1. When making a roux—one of the basics of Acadian cooking—start with a heavy, well-seasoned, black cast-iron pan (flimsy aluminum just won't do). Pour the desired amount of vegetable—not olive—oil into the unheated pan.
2. Stir an equal amount of flour into the still-cold pan. (No matter what dish you are making, the ratio for a roux is always the same: equal parts of oil and flour.) Turn the heat on very low. The idea is to cook the roux as slowly as possible so that while it darkens, it doesn't burn.
3. Now comes the hard part—having enough patience to stir the roux constantly, until it reaches just the right color. Acadian food expert Marcelle Bienvenu, who shared this technique with us, once asked her father how long it took to cook a roux. "The time it takes to drink two beers," he answered.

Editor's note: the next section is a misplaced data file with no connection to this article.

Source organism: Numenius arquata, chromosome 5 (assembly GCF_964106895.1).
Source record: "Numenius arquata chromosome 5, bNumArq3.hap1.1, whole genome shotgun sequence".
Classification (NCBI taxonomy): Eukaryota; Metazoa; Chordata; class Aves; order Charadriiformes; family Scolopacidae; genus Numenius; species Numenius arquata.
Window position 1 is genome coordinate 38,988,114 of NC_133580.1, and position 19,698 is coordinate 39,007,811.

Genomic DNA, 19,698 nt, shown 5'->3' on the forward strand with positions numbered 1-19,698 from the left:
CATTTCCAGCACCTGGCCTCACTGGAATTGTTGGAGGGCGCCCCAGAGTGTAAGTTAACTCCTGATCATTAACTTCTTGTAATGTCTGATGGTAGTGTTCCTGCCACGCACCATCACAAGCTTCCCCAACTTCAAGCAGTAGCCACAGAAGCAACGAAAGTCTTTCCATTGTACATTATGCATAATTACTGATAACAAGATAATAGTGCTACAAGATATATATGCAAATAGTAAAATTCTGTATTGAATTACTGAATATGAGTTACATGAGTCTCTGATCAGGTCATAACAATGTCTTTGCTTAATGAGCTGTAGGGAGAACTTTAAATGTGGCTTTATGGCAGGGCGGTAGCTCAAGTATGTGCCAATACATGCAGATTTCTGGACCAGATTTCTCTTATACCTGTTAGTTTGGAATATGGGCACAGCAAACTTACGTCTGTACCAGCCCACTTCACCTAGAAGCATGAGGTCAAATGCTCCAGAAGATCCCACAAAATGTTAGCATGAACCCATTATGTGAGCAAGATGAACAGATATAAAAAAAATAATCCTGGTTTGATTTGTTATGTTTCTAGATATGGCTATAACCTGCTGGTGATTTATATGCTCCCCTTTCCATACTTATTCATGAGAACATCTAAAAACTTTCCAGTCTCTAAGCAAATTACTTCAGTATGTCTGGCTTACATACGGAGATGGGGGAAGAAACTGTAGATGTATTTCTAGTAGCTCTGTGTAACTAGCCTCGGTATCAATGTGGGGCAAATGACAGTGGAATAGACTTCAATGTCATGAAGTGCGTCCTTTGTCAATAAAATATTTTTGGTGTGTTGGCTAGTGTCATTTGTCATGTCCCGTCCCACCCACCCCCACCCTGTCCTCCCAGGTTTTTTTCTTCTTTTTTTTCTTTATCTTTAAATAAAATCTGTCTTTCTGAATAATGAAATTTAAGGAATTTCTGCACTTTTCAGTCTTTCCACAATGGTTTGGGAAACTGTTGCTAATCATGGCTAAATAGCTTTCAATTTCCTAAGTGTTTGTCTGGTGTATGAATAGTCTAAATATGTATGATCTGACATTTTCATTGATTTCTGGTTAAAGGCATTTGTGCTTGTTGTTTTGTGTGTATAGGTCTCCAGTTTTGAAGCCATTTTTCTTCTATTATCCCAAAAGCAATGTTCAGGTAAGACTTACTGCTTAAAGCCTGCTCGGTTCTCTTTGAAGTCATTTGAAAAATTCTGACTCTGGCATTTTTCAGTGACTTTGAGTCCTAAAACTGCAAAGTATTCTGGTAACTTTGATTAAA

4. The roux is ready when it achieves the perfect color and consistency: not too thick, and the color of a shelled pecan; though some cooks may prefer it even darker.